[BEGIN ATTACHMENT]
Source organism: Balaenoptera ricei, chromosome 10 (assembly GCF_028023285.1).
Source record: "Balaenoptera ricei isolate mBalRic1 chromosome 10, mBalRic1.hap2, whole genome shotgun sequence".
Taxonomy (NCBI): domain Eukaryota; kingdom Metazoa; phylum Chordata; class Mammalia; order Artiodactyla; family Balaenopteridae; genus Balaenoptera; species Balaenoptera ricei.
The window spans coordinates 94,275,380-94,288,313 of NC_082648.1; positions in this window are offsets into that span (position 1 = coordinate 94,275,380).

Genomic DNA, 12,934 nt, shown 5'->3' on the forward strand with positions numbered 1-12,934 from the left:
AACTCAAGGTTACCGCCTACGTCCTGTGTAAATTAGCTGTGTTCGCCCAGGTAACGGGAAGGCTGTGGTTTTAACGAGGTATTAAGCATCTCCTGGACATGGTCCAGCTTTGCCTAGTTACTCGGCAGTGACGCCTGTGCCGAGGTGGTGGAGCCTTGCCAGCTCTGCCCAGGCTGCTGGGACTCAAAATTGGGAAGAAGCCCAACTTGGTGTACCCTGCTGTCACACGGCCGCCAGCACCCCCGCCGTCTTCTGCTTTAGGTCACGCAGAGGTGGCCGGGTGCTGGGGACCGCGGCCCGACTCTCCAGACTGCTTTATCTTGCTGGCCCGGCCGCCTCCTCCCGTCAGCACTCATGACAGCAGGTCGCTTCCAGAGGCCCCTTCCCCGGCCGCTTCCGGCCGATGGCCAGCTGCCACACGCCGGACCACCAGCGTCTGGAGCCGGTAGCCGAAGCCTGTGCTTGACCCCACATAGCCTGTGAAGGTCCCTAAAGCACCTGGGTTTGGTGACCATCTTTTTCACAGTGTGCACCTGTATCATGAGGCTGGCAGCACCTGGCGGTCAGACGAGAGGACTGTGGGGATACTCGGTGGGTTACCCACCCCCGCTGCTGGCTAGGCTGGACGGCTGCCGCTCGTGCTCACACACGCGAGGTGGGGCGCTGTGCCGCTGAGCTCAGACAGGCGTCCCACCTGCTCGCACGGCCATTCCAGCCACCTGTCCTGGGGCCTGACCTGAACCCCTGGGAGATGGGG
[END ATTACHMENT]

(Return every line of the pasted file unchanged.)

Source organism: Balaenoptera ricei, chromosome 10 (assembly GCF_028023285.1).
Source record: "Balaenoptera ricei isolate mBalRic1 chromosome 10, mBalRic1.hap2, whole genome shotgun sequence".
Taxonomy (NCBI): domain Eukaryota; kingdom Metazoa; phylum Chordata; class Mammalia; order Artiodactyla; family Balaenopteridae; genus Balaenoptera; species Balaenoptera ricei.
The window spans coordinates 94,275,380-94,288,313 of NC_082648.1; positions in this window are offsets into that span (position 1 = coordinate 94,275,380).

Genomic DNA, 12,934 nt, shown 5'->3' on the forward strand with positions numbered 1-12,934 from the left:
AACTCAAGGTTACCGCCTACGTCCTGTGTAAATTAGCTGTGTTCGCCCAGGTAACGGGAAGGCTGTGGTTTTAACGAGGTATTAAGCATCTCCTGGACATGGTCCAGCTTTGCCTAGTTACTCGGCAGTGACGCCTGTGCCGAGGTGGTGGAGCCTTGCCAGCTCTGCCCAGGCTGCTGGGACTCAAAATTGGGAAGAAGCCCAACTTGGTGTACCCTGCTGTCACACGGCCGCCAGCACCCCCGCCGTCTTCTGCTTTAGGTCACGCAGAGGTGGCCGGGTGCTGGGGACCGCGGCCCGACTCTCCAGACTGCTTTATCTTGCTGGCCCGGCCGCCTCCTCCCGTCAGCACTCATGACAGCAGGTCGCTTCCAGAGGCCCCTTCCCCGGCCGCTTCCGGCCGATGGCCAGCTGCCACACGCCGGACCACCAGCGTCTGGAGCCGGTAGCCGAAGCCTGTGCTTGACCCCACATAGCCTGTGAAGGTCCCTAAAGCACCTGGGTTTGGTGACCATCTTTTTCACAGTGTGCACCTGTATCATGAGGCTGGCAGCACCTGGCGGTCAGACGAGAGGACTGTGGGGATACTCGGTGGGTTACCCACCCCCGCTGCTGGCTAGGCTGGACGGCTGCCGCTCGTGCTCACACACGCGAGGTGGGGCGCTGTGCCGCTGAGCTCAGACAGGCGTCCCACCTGCTCGCACGGCCATTCCAGCCACCTGTCCTGGGGCCTGACCTGAACCCCTGGGAGATGGGG